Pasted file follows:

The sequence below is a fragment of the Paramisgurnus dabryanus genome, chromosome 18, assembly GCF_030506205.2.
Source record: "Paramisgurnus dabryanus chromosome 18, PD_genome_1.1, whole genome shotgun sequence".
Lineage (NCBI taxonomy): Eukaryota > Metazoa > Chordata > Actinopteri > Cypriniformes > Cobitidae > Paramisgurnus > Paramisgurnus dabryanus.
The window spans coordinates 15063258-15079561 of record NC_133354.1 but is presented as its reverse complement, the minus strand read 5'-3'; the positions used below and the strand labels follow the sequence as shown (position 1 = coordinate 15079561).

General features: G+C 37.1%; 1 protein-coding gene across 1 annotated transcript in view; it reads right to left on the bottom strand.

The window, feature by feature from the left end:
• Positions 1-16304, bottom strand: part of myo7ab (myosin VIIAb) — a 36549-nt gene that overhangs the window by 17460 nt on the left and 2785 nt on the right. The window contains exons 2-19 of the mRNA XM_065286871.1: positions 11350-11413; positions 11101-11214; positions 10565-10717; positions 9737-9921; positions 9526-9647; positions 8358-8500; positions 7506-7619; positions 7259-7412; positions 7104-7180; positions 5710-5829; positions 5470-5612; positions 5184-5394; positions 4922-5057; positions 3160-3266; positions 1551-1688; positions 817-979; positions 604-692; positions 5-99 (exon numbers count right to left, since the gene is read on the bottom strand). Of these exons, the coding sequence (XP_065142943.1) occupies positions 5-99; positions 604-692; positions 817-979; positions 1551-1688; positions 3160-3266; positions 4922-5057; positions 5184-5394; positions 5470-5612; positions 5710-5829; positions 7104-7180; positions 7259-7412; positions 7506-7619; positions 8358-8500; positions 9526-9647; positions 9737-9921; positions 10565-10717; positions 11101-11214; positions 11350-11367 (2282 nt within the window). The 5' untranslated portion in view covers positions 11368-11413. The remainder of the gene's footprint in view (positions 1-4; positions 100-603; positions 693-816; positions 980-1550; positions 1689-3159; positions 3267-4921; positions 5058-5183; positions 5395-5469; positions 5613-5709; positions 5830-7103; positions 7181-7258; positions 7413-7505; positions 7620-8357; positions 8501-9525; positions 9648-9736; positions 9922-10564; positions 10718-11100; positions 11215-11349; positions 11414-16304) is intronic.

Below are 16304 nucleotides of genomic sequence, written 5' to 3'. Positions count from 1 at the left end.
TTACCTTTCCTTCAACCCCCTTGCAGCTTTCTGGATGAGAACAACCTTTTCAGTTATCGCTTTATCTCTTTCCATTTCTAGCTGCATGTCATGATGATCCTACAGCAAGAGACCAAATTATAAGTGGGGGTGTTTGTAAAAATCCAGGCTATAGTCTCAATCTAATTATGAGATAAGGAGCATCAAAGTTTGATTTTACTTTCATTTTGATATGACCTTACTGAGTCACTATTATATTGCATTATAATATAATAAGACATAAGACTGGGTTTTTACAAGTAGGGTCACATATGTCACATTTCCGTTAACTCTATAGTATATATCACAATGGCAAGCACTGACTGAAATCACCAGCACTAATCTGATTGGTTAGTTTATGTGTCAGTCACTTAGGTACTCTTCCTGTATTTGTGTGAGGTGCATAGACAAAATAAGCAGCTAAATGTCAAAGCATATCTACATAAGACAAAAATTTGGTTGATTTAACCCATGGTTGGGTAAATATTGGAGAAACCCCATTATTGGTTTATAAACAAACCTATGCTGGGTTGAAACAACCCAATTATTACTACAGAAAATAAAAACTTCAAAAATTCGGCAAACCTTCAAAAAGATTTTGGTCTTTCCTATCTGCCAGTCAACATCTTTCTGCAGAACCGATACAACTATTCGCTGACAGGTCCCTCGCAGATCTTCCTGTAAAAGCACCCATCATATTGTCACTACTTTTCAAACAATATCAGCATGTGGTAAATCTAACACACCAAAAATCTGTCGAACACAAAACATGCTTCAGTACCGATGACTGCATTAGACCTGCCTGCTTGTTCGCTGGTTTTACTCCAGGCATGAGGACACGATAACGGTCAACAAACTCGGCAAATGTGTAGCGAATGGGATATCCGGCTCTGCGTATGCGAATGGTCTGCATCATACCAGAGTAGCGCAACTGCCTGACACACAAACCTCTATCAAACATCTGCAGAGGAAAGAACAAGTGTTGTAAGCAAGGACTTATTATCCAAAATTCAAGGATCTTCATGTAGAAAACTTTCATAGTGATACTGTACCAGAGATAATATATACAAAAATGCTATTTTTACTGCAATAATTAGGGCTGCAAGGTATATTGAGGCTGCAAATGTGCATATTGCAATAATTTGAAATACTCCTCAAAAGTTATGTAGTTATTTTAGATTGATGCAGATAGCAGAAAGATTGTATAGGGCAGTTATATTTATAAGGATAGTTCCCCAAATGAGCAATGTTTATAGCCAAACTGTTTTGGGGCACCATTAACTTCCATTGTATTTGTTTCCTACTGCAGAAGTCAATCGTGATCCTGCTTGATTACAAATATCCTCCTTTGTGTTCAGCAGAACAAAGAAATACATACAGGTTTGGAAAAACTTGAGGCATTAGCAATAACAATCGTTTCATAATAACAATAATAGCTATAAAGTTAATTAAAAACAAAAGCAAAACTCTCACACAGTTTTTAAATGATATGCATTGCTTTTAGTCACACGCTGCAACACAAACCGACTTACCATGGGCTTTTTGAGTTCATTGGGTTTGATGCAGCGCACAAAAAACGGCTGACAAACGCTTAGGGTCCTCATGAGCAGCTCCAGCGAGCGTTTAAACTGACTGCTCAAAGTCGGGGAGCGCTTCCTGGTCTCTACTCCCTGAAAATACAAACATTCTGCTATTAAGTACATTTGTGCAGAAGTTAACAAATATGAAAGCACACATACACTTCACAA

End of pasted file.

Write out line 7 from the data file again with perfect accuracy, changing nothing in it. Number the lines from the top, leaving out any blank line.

• Positions 1-16304, bottom strand: part of myo7ab (myosin VIIAb) — a 36549-nt gene that overhangs the window by 17460 nt on the left and 2785 nt on the right. The window contains exons 2-19 of the mRNA XM_065286871.1: positions 11350-11413; positions 11101-11214; positions 10565-10717; positions 9737-9921; positions 9526-9647; positions 8358-8500; positions 7506-7619; positions 7259-7412; positions 7104-7180; positions 5710-5829; positions 5470-5612; positions 5184-5394; positions 4922-5057; positions 3160-3266; positions 1551-1688; positions 817-979; positions 604-692; positions 5-99 (exon numbers count right to left, since the gene is read on the bottom strand). Of these exons, the coding sequence (XP_065142943.1) occupies positions 5-99; positions 604-692; positions 817-979; positions 1551-1688; positions 3160-3266; positions 4922-5057; positions 5184-5394; positions 5470-5612; positions 5710-5829; positions 7104-7180; positions 7259-7412; positions 7506-7619; positions 8358-8500; positions 9526-9647; positions 9737-9921; positions 10565-10717; positions 11101-11214; positions 11350-11367 (2282 nt within the window). The 5' untranslated portion in view covers positions 11368-11413. The remainder of the gene's footprint in view (positions 1-4; positions 100-603; positions 693-816; positions 980-1550; positions 1689-3159; positions 3267-4921; positions 5058-5183; positions 5395-5469; positions 5613-5709; positions 5830-7103; positions 7181-7258; positions 7413-7505; positions 7620-8357; positions 8501-9525; positions 9648-9736; positions 9922-10564; positions 10718-11100; positions 11215-11349; positions 11414-16304) is intronic.